Help to Buy has increased home ownership and housing supply.
However, most of those using the scheme would have been able to buy a home anyway.
Furthermore, buyers have saved less than 1% by using the taxpayer-funded scheme.
The damning verdict on Britain’s most expensive housing initiative comes today from the National Audit Office.
The scheme was introduced in April 2013 and applies to new-build homes only.
It has come under attack from agents for distorting the traditional first-time buyer market and reducing the overall second-hand homes sector.
The National Audit Office points out that all eligible applicants are given equity loans, and there are no targets.
By last December there had been some 211,000 loans amounting to £11.7bn.
Some 38% of all new homes bought between April 2013 and last September were supported by Help to Buy loans – around 4% of all house purchases.
Excluding London, between January 2016 and last September, almost half of all new-build sales (46%) were made with Help to Buy.
According to the Ministry of Housing, 37% of households would not have been able to buy any property without the scheme. And while three-fifths of buyers could have bought a property without Help to Buy, it might not have been the home they wanted.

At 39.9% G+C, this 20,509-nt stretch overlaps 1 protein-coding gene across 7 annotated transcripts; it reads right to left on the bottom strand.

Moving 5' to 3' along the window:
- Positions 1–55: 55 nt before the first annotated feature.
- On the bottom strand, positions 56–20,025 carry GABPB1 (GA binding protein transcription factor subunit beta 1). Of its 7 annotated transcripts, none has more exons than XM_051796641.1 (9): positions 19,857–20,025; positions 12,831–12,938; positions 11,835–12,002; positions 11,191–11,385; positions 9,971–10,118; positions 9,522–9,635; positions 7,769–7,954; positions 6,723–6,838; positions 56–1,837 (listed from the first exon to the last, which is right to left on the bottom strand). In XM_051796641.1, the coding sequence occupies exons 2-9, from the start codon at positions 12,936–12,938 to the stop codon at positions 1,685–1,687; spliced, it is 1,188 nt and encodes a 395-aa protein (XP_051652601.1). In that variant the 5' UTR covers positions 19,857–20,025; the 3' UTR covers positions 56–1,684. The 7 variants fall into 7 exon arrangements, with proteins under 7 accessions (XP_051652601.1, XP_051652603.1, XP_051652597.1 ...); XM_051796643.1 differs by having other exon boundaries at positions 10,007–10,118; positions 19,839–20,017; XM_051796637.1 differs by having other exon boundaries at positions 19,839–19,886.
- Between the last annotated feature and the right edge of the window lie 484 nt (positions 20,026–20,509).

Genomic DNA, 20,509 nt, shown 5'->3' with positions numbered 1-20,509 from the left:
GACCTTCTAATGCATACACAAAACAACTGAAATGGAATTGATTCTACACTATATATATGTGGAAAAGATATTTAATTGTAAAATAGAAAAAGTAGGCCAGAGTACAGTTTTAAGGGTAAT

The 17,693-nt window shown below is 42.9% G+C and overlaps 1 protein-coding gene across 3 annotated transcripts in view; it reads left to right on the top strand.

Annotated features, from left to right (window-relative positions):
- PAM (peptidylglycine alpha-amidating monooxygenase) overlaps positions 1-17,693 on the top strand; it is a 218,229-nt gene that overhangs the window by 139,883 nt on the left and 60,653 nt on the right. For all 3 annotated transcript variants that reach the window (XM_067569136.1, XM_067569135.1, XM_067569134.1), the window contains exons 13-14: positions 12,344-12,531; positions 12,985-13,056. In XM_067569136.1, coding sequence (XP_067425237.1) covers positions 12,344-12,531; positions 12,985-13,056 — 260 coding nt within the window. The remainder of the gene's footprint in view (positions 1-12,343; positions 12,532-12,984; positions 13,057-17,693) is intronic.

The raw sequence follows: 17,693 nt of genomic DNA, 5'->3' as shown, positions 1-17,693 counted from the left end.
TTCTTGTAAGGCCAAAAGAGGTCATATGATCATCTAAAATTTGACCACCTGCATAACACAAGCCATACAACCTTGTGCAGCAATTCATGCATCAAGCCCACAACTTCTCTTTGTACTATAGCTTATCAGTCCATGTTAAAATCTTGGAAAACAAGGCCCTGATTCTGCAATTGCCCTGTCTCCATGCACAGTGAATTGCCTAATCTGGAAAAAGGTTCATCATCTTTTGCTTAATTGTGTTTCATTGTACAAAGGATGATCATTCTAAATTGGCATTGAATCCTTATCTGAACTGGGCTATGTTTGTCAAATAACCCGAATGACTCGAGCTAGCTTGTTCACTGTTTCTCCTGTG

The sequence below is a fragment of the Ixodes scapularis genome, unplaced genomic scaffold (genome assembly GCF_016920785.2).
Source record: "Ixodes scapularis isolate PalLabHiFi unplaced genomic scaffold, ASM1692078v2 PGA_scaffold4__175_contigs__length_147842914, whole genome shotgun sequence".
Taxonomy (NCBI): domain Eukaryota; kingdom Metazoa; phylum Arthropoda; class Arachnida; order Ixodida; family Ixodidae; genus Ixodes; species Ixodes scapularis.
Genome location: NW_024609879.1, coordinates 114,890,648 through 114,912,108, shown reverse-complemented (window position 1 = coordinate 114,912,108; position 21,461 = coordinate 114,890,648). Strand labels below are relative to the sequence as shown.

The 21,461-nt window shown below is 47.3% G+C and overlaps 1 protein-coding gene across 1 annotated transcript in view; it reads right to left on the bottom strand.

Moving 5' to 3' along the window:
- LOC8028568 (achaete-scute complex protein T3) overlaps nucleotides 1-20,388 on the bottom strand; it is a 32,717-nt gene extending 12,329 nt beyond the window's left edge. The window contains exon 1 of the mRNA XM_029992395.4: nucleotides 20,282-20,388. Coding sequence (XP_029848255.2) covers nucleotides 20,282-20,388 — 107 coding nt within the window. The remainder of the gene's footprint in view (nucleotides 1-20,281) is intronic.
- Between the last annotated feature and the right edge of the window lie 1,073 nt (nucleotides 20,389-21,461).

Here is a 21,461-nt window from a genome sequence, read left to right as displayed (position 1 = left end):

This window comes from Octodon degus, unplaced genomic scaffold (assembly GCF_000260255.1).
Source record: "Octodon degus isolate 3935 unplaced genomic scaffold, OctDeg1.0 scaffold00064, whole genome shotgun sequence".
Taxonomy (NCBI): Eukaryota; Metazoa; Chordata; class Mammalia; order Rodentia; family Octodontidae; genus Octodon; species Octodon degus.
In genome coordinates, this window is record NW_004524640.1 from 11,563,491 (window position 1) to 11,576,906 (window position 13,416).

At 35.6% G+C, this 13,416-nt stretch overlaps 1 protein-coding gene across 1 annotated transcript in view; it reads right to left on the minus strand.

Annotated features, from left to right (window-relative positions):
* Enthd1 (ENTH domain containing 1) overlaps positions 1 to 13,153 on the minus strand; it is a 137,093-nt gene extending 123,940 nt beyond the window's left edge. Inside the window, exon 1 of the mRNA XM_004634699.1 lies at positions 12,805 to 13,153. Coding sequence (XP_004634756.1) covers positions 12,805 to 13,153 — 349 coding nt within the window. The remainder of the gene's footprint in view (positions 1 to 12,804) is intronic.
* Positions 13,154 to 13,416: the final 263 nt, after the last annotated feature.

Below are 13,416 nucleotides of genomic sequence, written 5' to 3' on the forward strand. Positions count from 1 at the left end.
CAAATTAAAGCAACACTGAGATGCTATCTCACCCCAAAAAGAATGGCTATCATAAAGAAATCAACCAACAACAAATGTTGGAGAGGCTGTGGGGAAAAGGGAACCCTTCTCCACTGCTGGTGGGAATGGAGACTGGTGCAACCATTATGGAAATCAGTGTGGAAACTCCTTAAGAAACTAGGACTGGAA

Today the National Audit Office said that buyers who have used the scheme have not had a bargain: they have saved less than 1% than if they had bought a similar property without Help to Buy.
The NAO warned: “However, new-build properties typically cost around 15-20% more than an equivalent ‘second-hand’ property (termed the new-build premium) and some buyers who want to sell their property soon after they purchase it might find they are in negative equity.
“The scheme has supported five of the largest developers in England to increase the overall number of properties they sell year on year, thereby contributing to increases in their annual profits, which have all increased since the scheme’s start.”
The NAO also warns that while the Government expects to recover its investment by 2032, it is exposed to market risks such as house price changes.
It is calling on the Government to undertake a detailed assessment of Help to Buy on the wider housing market.
Gareth Davies, head of the NAO, said: “Help to Buy has increased home ownership and housing supply, particularly for first-time buyers. However, a proportion of participants could have afforded to buy a home without the Government’s help.
“The scheme has also exposed the Government to significant market risk if property values fall, as well as tying up a significant public financial capacity.”
He said that without knowing Help to Buy’s long-term effects on the market, “we cannot say whether the scheme has delivered value for money”.